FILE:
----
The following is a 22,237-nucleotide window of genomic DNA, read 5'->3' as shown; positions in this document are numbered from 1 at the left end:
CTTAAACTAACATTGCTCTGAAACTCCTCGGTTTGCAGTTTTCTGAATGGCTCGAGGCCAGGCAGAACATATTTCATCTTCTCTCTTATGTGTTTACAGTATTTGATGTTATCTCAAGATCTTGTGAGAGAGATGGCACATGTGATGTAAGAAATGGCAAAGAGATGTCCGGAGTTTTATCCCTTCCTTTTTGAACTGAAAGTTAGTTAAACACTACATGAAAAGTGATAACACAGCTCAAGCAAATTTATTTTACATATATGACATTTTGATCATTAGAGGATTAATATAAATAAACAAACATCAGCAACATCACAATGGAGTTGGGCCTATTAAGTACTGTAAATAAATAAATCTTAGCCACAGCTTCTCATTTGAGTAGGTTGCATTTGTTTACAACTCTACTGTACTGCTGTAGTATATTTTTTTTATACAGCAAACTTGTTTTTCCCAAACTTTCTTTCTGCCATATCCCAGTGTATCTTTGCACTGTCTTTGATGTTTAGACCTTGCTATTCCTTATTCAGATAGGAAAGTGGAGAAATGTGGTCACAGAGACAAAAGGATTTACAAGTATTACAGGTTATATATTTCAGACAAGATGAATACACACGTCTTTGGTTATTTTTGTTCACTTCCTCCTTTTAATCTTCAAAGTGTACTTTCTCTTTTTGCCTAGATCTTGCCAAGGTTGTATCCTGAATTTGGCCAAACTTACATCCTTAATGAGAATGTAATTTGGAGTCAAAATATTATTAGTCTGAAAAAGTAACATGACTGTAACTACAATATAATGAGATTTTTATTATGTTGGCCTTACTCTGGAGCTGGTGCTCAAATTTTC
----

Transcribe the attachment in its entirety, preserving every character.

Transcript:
The following is a 22,237-nucleotide window of genomic DNA, read 5'->3' as shown; positions in this document are numbered from 1 at the left end:
CTTAAACTAACATTGCTCTGAAACTCCTCGGTTTGCAGTTTTCTGAATGGCTCGAGGCCAGGCAGAACATATTTCATCTTCTCTCTTATGTGTTTACAGTATTTGATGTTATCTCAAGATCTTGTGAGAGAGATGGCACATGTGATGTAAGAAATGGCAAAGAGATGTCCGGAGTTTTATCCCTTCCTTTTTGAACTGAAAGTTAGTTAAACACTACATGAAAAGTGATAACACAGCTCAAGCAAATTTATTTTACATATATGACATTTTGATCATTAGAGGATTAATATAAATAAACAAACATCAGCAACATCACAATGGAGTTGGGCCTATTAAGTACTGTAAATAAATAAATCTTAGCCACAGCTTCTCATTTGAGTAGGTTGCATTTGTTTACAACTCTACTGTACTGCTGTAGTATATTTTTTTTATACAGCAAACTTGTTTTTCCCAAACTTTCTTTCTGCCATATCCCAGTGTATCTTTGCACTGTCTTTGATGTTTAGACCTTGCTATTCCTTATTCAGATAGGAAAGTGGAGAAATGTGGTCACAGAGACAAAAGGATTTACAAGTATTACAGGTTATATATTTCAGACAAGATGAATACACACGTCTTTGGTTATTTTTGTTCACTTCCTCCTTTTAATCTTCAAAGTGTACTTTCTCTTTTTGCCTAGATCTTGCCAAGGTTGTATCCTGAATTTGGCCAAACTTACATCCTTAATGAGAATGTAATTTGGAGTCAAAATATTATTAGTCTGAAAAAGTAACATGACTGTAACTACAATATAATGAGATTTTTATTATGTTGGCCTTACTCTGGAGCTGGTGCTCAAATTTTC